Fish, meat, poultry, many kinds of cheese, nuts, oils and fats do not contain enough carbohydrates to be considered when carb counting.
Healthful sources of protein include:
- whey protein
- chicken and turkey breast
- fish, including salmon, cod, and rainbow trout
- nuts, such as almonds and peanuts
- tofu and tempeh
- pumpkin seeds
Healthful sources of fat include:
- oils, such as flax, olive, virgin coconut, avocado, and hemp seed
- grass-fed butter
- nuts and seeds
Aims of carb counting
Carb counting alone is not a substitute for seeking medical care to make sure that normal or close to normal blood sugar levels are maintained.
Many people with diabetes also need to take insulin or other medications to aid in the process, and should also regularly engage in physical activity.
The goal of carb counting is to keep blood sugar levels steady in order to:
- help those with diabetes stay healthy
- prevent complications
- improve energy levels
How carb counting works
The first step in carb counting is identifying what foods have carbohydrates and how many grams (g) per serving.
Doctors and dietitians may help people with diabetes work out how many carbohydrates they should have each day. This helps them calculate a daily total that they can stick to.
The typical range for carbohydrate intake is between 45 and 65 percent of the total calories taken in per day. After a daily calorie intake is calculated, carbohydrate percentages and servings can be worked out.
There are around 4 calories in 1 g of carbohydrate. So, to work out the number of carbohydrates per day, total calorie intake will need to be divided by 4.
Here is an example calculation based on a daily intake of 1,800 calories and 45 percent carbohydrate:
- 0.45 x 1,800 calories = 810 calories
- 810 ÷ 4 = 202.5 g of carbohydrate
Based on this calculation, a person can have approximately 200 g of carbohydrates per day. The next thing to work out is how much carbohydrate there is in a single serving of a particular food item.
When reading nutritional labels, it is important to take note of the total number of carbohydrates per serving so that these totals can be added into the total daily carbohydrate allowance.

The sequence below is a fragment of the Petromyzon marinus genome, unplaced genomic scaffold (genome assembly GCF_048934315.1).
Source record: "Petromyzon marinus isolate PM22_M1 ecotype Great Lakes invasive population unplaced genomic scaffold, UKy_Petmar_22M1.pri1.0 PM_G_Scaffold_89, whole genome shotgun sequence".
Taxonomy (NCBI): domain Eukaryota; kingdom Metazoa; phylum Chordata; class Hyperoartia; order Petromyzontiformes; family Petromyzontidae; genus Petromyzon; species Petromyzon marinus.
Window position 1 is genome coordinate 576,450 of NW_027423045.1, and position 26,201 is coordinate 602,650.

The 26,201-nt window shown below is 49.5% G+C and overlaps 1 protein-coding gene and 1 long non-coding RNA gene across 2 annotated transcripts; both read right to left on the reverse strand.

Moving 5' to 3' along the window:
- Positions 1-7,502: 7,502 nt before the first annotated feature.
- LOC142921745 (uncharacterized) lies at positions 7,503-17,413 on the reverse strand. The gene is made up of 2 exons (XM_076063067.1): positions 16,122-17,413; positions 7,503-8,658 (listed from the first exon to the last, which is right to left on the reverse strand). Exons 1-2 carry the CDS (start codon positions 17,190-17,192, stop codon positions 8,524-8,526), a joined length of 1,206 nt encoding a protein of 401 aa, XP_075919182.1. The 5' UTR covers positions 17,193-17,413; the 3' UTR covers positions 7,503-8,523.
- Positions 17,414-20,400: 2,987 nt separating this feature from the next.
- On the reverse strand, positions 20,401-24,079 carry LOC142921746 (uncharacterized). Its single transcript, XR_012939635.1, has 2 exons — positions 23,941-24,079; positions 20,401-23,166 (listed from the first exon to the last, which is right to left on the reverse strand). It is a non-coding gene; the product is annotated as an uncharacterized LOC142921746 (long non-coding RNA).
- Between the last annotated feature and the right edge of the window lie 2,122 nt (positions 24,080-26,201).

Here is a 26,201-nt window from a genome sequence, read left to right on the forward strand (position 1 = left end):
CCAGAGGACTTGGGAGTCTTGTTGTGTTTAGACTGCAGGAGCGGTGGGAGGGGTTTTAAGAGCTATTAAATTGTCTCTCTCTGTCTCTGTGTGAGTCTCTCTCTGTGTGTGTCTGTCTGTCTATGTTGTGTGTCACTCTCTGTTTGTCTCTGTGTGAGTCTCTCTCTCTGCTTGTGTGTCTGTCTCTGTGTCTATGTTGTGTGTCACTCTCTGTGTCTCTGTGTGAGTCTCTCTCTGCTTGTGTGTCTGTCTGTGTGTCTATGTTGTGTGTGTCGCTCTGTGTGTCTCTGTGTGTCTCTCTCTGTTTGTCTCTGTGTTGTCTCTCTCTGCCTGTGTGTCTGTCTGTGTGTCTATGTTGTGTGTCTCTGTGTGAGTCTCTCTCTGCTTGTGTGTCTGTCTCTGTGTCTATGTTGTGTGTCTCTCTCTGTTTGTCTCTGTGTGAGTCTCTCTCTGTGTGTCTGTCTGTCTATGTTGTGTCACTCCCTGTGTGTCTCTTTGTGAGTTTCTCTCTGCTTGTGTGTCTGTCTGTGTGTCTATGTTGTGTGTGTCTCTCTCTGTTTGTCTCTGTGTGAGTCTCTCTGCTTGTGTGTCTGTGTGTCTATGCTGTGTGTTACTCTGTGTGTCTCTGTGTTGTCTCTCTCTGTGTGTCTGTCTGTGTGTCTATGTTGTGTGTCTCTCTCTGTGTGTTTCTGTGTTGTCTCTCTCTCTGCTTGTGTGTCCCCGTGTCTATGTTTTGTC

For example, there are approximately 15 g of carbohydrate in each serving of the following foods.
A slice of bread and a teaspoon of jam both have approximately 15 grams of carbohydrates.
- 1 slice of bread
- 1/3 a cup of pasta or rice
- 1 small apple
- 1 tablespoon of jelly
- ½ cup of starchy vegetables
According to the figures used above, an individual can have 13.5 servings of these foods each day:
- 202.5 g of total carbs ÷ 15 g per serving = 13.5 servings
However, non-starchy vegetables have just 5 grams of carbohydrate per serving, which means that an individual can eat a lot more of them.
Those who are carb counting may find it challenging at first to work out carbohydrate totals in home cooked meals, and when eating out. There are some tips that can help make carb counting a little easier, such as:
- Counting mixed foods by the cup: On average, a woman’s fist is the size of a 1-cup serving. For a mixed dish, this is a good way to approximate the carb totals based on cup size.
- Count tablespoons: Knowing how many grams of carbohydrates are in a tablespoon of food is helpful. People can simply count level tablespoons to create a healthful plate.
- Calculate pizza by the crust: If possible, choose a thin-crust pizza. This will save 5-10 g of carbohydrate per serving size compared to a slice of regular or pan pizza.
- Smoothies may not always be the best bet: On average, a 12 oz. smoothie actually has more carbohydrates than a regular soda if it contains juice, so should be consumed in moderation.
Getting started with carb counting
Carb counting may help many people with diabetes to maintain steady blood sugar levels. However, it is only one way to manage diabetes. In order to know how a certain food will affect blood sugar levels, a person must consider the type of carbohydrate the food contains and how much fiber is in it.
Before trying carb counting, people should always speak with a nutritionist, diabetes educator, or doctor to determine:
- whether carb counting is appropriate
- what is the recommended daily allowance for carbohydrates
- what foods are recommended